When Dreams Become Reality: Comunidad B’nei Israel Costa Rica Celebrates 30 Years

Courtesy Bnei Israel Costa Rica Synagogue.

In 1984, two kindergarteners from Country Day School in San Jose, Costa Rica discovered they were Jewish. Their parents, who did not belong to the Centro Israelita, the only synagogue in the country at that time, because they were not Orthodox in their believes or practices, began to meet weekly to celebrate Shabbat. They were soon joined by other families who sought communal prayer and celebration in a more spiritual, and less rigorous, Jewish framework.

And in those first gatherings, Communidad B’nei Israel of Costa Rica was born.

They first met in private homes, taking turns leading prayers. Their dream was to have a synagogue that met the needs of a community that seemed to be growing daily, if not weekly.

In September of 1987, B’nei Israel welcomed its first paying members to launch its building fund.

Their dream – of founding a permanent home for their vibrant community – became reality on May 26, 1989 where the first services were held to inaugurate the Escazu building that still houses the congregation for prayers and gatherings through today.

B’nei Israel uses a Torah Scroll that was partially destroyed in World War II. After the war, thousands of Torah Scrolls were salvaged and collected in Westerminster Synagogue, where they were restored and then sent on permanent loan to small congregations around the world. B’nei Israel was fortunate enough to have been one of those congregations. The Torah rests in an ark decorated in an eye-catching manner with a combination of Costa Rican woods.

One of next acquisitions of the community was land for a cemetery which was secured in 1992.

B’nei Israel did not have a regular rabbi, however, they made due with rabbis visiting the area on vacation or having accepted monthly contracts.

In 1987, Rabbi Randall Falk led the congregation’s first Shabbat morning service. He traveled to Costa Rica under on the auspices of the World Union of Progressive Judaism after retiring from Congregation Ohabai Sholom in Nashville, Tennessee. Rabbis Cliff Kulwin and Gary Glickstein led later the congregation’s first Passover seders. In later years, Rabbis Bentley Saperstien, Plaut, Drooze and Rosman led the community as well.

Between 1990 and 1995, Rabbi Harry A. Roth, from Andover, Massachusetts came to Costa Rica for two-to-three months during the high holidays period to serve as the congregation’s rabbi. In 2003, the congregation hired its first permanent rabbi, Micheal Holtzman, and later brought rabbis Rami Pavolotsky and Daniela Shuzster who, in 2004, joined the community and led services for eleven years. The current rabbi is Dario Feiguin from Argentina.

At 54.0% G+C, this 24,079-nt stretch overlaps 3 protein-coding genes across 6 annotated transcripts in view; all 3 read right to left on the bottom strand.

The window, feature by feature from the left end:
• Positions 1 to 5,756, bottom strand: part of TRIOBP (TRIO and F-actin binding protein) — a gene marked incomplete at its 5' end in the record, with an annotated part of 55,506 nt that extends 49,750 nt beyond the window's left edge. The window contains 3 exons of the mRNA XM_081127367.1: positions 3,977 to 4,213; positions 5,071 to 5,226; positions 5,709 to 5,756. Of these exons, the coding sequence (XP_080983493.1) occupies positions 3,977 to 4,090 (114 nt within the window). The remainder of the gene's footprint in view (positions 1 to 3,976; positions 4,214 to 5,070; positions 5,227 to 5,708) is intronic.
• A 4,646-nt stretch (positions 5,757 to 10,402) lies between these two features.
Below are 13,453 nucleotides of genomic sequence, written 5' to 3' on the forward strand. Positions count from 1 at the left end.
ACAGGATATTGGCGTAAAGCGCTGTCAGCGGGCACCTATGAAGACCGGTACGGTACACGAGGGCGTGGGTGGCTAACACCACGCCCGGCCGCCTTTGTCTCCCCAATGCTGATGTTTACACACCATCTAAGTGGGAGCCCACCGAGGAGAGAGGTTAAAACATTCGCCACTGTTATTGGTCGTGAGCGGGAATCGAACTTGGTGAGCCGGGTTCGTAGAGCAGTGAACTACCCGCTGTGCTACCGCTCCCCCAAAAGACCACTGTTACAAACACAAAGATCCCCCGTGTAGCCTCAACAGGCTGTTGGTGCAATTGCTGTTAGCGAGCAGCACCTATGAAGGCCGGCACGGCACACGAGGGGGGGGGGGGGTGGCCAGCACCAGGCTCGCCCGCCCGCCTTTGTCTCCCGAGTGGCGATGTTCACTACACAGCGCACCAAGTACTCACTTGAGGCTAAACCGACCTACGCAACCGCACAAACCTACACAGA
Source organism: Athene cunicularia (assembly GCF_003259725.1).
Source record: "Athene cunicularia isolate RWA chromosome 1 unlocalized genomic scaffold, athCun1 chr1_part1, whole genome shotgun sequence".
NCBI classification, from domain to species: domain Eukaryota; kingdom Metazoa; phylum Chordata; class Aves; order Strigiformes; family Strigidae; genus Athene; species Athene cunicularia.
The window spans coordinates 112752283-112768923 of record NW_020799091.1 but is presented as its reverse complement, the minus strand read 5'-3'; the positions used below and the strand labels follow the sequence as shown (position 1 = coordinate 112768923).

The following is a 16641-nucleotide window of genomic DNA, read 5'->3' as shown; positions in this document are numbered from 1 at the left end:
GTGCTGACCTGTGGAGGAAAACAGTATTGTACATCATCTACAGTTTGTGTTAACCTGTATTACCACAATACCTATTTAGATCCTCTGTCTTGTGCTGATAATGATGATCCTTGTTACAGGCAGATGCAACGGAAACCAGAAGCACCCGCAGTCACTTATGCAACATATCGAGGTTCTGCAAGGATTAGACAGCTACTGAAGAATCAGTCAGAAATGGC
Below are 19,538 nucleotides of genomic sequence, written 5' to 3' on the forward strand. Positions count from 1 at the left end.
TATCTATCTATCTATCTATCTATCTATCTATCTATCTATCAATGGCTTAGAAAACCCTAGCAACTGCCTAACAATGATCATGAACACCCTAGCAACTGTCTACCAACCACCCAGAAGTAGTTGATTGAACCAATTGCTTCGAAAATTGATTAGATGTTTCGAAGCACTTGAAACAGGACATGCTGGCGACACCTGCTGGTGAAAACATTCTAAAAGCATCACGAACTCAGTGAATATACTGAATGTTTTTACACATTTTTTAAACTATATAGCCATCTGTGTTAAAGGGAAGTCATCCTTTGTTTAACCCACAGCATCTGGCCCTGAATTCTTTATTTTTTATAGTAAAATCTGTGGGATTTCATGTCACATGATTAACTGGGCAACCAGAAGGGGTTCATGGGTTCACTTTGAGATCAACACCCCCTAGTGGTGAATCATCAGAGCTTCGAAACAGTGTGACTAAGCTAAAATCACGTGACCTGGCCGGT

Over the years the community has grown and its Jewish school provides education for children from kindergarten through Bar/Bat Mitzvah age. It also offers adult education courses, Majanes summer camp activities for older children, and is working to address the need for young adult and post Bar/Bat Mitzvah age activities.

The congregation comprises a robust community with 17 nationalities, and dozens of cultural backgrounds and languages. Responding to one of the congregation’s initially-recognized and urgent need: a Progressive prayer book was adapted in English, Spanish and Hebrew. This trilingual siddur continues to serve the congregation weekly and is even in its third revised edition.

In an effort to reach out to other Progressive congregations and Jews in the region, and expand its network, B’nei Israel formed the Union of Jewish Community in Latin America (UJCL) with the help of the World Union. The goal was to involve other Progressive communities in the region and share opportunities for growth, education and support for all of our small communities in the region. The UJCL turns 20 this year.

From two families who discovered their Judaism, and sought an inclusive and meaningful framework to celebrate their values, B’nei Israel has grown into a congregation of more than 90 families. This small synagogue continues to echo its past, bring together voices in the present, work towards a future that’s rich and vibrant for Progressive Jews in Costa Rica and its surroundings.

In November 2017, B’nei Israel of Costa Rica will be celebrating 30 years since its founding.

Courtesy World Union for Progressive Judaism